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dc.contributor.authorVieira, Elisabete F. Simõespt
dc.contributor.authorRaposo, Clara
dc.description.abstractThe dividend policy is one of the most debated topics in the finance literature. According to the dividend signalling hypothesis, which has motivated a significant amount of theoretical and empirical research, dividend change announcements trigger share returns because they convey information about management’s assessment on firms’ future prospects. Consequently, a dividend increase (decrease) should be followed by an improvement (reduction) in a firm’s value. However, some studies have not supported the hypothesis of a positive relationship between dividend change announcements, and the subsequent share price reaction, such as the ones of Lang and Litzenberger (1989), Benartzi, Michaely and Thaler (1997), Chen, Firth and Gao (2002), Abeyratna and Power (2002) and Vieira (2005). Furthermore, some authors found evidence of a significant percentage of cases where share prices reactions are opposite to the dividend changes direction, like the works of Asquith and Mullins (1983), Benesh, Keown and Pinkerton (1984), Born, Mozer and Officer (1988), Dhillon and Johnson (1994) Healy, Hathorn and Kirch (1997), and, more recently, Vieira (2005). Consequently, we try to identify firm-specific factors that contribute in explaining the adverse market reaction to dividend change announcements. Globally, our evidence suggests that only for the UK sample we have firm-specific factors influencing the market reaction to dividend change announcements. We conclude that the UK firms with a negative market reaction to dividend increase announcements have, on average, higher size, lower earnings growth rate and lower debt to equity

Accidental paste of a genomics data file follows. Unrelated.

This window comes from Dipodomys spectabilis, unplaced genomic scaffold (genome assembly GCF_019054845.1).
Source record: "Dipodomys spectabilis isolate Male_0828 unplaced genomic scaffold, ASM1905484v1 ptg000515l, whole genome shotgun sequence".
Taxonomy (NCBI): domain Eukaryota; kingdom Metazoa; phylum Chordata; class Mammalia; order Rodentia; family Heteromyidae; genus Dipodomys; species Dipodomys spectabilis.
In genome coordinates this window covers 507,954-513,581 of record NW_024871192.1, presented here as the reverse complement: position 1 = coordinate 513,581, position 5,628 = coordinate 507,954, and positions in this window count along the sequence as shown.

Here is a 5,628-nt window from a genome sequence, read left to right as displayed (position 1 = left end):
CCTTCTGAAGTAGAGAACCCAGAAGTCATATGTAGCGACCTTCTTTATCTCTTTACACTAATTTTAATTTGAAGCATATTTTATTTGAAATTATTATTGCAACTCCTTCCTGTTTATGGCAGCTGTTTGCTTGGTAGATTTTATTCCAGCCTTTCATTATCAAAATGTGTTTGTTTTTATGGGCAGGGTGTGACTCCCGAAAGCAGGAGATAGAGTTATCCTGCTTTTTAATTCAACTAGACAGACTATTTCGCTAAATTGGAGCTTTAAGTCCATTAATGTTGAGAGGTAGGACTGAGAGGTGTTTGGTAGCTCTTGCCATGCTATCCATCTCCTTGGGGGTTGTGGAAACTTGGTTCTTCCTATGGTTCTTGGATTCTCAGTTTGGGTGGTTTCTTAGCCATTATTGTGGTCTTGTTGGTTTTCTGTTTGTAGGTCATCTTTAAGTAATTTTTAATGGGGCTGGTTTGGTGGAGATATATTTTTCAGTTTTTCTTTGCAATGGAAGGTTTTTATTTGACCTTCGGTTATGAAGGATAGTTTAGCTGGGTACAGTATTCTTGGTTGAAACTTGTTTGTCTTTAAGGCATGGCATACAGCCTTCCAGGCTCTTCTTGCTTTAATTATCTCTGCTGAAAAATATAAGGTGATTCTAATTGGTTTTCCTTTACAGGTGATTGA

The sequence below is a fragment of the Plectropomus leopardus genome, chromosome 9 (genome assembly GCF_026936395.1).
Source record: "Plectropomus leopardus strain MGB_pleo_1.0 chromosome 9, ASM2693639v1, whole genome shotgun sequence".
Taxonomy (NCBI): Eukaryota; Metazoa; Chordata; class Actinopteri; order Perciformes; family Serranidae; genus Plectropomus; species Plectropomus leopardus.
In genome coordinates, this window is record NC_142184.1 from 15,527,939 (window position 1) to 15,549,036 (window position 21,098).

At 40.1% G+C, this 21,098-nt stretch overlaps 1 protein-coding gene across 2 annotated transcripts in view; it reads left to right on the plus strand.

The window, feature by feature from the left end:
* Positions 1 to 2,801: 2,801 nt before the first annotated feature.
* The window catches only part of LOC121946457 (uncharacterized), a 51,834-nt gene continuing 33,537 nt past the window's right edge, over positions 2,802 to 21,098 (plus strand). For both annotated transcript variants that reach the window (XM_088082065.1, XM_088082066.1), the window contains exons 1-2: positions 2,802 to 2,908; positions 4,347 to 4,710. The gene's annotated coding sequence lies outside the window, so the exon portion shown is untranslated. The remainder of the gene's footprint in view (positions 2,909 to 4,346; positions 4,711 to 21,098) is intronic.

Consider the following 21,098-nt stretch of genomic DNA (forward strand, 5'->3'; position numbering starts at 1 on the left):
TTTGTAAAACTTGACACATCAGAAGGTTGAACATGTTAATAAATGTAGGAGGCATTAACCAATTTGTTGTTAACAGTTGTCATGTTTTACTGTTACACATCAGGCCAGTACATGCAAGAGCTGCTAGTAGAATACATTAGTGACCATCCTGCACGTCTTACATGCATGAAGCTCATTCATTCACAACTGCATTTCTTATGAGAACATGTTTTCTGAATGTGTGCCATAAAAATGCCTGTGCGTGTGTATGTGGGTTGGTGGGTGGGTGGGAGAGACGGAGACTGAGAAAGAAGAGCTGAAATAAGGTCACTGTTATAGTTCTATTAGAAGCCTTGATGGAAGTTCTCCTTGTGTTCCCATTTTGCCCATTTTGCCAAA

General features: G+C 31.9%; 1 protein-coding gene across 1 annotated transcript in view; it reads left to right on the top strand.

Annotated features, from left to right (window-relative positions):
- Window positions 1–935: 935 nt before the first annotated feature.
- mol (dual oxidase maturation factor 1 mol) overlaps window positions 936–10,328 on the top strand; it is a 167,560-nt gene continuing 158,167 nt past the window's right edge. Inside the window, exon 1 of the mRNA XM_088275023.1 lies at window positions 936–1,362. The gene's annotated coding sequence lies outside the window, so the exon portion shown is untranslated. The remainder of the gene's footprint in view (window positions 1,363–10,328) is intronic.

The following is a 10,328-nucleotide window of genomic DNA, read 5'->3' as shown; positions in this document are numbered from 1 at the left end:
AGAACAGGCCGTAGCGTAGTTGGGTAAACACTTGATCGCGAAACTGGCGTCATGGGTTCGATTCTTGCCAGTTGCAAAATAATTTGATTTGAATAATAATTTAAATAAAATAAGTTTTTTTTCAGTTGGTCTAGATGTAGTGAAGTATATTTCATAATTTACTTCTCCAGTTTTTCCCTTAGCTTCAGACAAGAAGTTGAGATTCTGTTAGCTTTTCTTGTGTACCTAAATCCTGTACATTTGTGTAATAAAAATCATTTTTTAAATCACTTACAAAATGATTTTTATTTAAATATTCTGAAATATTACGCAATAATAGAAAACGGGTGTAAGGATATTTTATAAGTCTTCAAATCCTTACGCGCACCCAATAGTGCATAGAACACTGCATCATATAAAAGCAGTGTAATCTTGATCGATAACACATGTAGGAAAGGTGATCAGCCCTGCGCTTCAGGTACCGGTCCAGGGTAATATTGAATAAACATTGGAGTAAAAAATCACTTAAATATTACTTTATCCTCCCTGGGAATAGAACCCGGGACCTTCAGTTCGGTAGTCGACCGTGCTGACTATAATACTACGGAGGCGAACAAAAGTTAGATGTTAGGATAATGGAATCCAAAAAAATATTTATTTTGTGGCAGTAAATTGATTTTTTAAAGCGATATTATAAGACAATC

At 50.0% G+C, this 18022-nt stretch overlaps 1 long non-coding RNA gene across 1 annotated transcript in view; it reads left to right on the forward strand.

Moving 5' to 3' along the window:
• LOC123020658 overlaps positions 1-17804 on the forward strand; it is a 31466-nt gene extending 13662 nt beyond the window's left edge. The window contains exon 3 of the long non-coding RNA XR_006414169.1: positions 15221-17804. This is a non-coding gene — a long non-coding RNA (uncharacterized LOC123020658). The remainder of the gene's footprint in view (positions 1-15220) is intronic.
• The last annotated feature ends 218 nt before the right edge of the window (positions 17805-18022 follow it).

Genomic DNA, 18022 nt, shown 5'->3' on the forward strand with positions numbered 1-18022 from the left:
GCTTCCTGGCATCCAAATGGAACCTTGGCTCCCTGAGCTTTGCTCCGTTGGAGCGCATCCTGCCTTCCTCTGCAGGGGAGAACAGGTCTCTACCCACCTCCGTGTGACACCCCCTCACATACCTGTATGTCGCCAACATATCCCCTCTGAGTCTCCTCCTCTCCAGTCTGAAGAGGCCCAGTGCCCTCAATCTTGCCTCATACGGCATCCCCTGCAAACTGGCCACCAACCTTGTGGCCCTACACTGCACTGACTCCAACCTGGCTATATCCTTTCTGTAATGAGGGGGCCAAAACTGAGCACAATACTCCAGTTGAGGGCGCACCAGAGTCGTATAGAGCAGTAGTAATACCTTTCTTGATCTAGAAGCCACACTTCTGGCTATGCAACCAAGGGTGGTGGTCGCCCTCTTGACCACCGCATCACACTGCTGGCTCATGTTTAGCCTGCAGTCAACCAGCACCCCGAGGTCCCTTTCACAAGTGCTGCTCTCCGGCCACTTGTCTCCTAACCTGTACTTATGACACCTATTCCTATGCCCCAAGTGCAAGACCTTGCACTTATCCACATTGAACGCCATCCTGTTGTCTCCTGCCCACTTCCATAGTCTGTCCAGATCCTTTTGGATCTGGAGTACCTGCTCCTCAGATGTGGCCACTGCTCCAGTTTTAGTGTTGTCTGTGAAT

dc.subjectCash Dividends, Signalling Hypothesis, Firm-Specific Factorspt
dc.titleThe effect of firm-specific factors on the market reaction to dividend change announcements: new evidence from Europept
ua.publicationstatusNot Publishedpt
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